Article I, Connecticut Constitution

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Connecticut Constitution
Seal of Connecticut.png
Preamble
Articles
IIIIIIIVVVIVIIVIIIIXXXIXIIXIIIXIV
Article I of the Connecticut Constitution is entitled Declaration of Rights. It has a preamble and 20 sections.

Amendments to Article I

Preamble

Text of Preamble:

That the great and essential principles of liberty and free government may be recognized and established,[1]

WE DECLARE:

Section 1

Text of Section 1:

All men when they form a social compact, are equal in rights; and no man or set of men are entitled to exclusive public emoluments or privileges from the community.[1]

Section 2

Text of Section 2:

All political power is inherent in the people, and all free governments are founded on their authority, and instituted for their benefit; and they have at all times an undeniable and indefeasible right to alter their form of government in such manner as they may think expedient.[1]

Section 3

Text of Section 3:

The exercise and enjoyment of religious profession and worship, without discrimination, shall forever be free to all persons in the state; provided, that the right hereby declared and established, shall not be so construed as to excuse acts of licentiousness, or to justify practices inconsistent with the peace and safety of the state.[1]

Section 4

Text of Section 4:

Every citizen may freely speak, write and publish his sentiments on all subjects, being responsible for the abuse of that liberty.[1]

Section 5

Text of Section 5:

No law shall ever be passed to curtail or restrain the liberty of speech or of the press.[1]

Section 6

Text of Section 6:

In all prosecutions or indictments for libels, the truth may be given in evidence, and the jury shall have the right to determine the law and the facts, under the direction of the court.[1]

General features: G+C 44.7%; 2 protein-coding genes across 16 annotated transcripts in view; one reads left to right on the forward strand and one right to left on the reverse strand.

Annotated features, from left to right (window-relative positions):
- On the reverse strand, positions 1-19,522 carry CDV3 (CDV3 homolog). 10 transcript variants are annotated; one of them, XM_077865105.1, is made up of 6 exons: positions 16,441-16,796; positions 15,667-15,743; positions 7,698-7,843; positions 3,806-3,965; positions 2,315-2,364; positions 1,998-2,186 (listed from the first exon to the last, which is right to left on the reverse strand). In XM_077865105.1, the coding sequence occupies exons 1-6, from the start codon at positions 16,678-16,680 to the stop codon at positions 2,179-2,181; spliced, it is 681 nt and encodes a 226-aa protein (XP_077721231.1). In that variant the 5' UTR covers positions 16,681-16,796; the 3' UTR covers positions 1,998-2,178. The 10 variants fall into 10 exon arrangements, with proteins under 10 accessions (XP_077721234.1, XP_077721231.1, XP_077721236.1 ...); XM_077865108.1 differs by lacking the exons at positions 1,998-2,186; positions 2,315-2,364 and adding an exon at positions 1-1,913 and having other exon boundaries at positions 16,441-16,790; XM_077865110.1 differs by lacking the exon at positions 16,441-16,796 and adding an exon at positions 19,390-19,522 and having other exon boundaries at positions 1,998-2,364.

Section 7

Text of Section 7:

The people shall be secure in their persons, houses, papers and possessions from unreasonable searches or seizures; and no warrant to search any place, or to seize any person or things, shall issue without describing them as nearly as may be, nor without probable cause supported by oath or affirmation.[1]

Section 8

Text of Section 8:

a. In all Criminal prosecutions, the accused shall have a right to be heard by himself and by counsel; to be informed of the nature and cause of the accusation; to be confronted by the witnesses against him; to have compulsory process to obtain witnesses in his behalf; to be released on bail upon sufficient security, except in capital offenses, where the proof is evident or the presumption great; and in all prosecutions by information, to a speedy, public trial by an impartial jury. No person shall be compelled to give evidence against himself, nor be deprived of life, liberty or property without due process of law, nor shall excessive bail be required nor excessive fines imposed. No person shall be held to answer for any crime, punishable by death or life imprisonment, unless upon probable cause shown at a hearing in accordance with procedures prescribed by law, except in the armed forces, or in the militia when in actual service in time of war or public danger.

b. In all criminal prosecutions, a victim, as the general assembly may define by law, shall have the following rights: (1) the right to be treated with fairness and respect throughout the criminal justice process; (2) the right to timely disposition of the case following arrest of the accused, provided no right of the accused is abridged; (3) the right to be reasonably protected from the accused throughout the criminal justice process; (4) the right to notification of court proceedings; (5) the right to attend the trial and all other court proceedings the accused has the right to attend, unless such person is to testify and the court determines that such person's testimony would be materially affected if such person hears other testimony; (6) the right to communicate with the prosecution; (7) the right to object to or support any plea agreement entered into by the accused and the prosecution and to make a statement to the court prior to the acceptance by the court of the plea of guilty or nolo contendere by the accused; (8) the right to make a statement to the court at sentencing; (9) the right to restitution which shall be enforceable in the same manner as any other cause of action or as otherwise provided by law; and (10) the right to information about the arrest, conviction, sentence, imprisonment and release of the accused. The general assembly shall provide by law for the enforcement of this subsection. Nothing in this subsection or in any law enacted pursuant to this subsection shall be construed as creating a basis for vacating a conviction or ground for appellate relief in any criminal case.[1]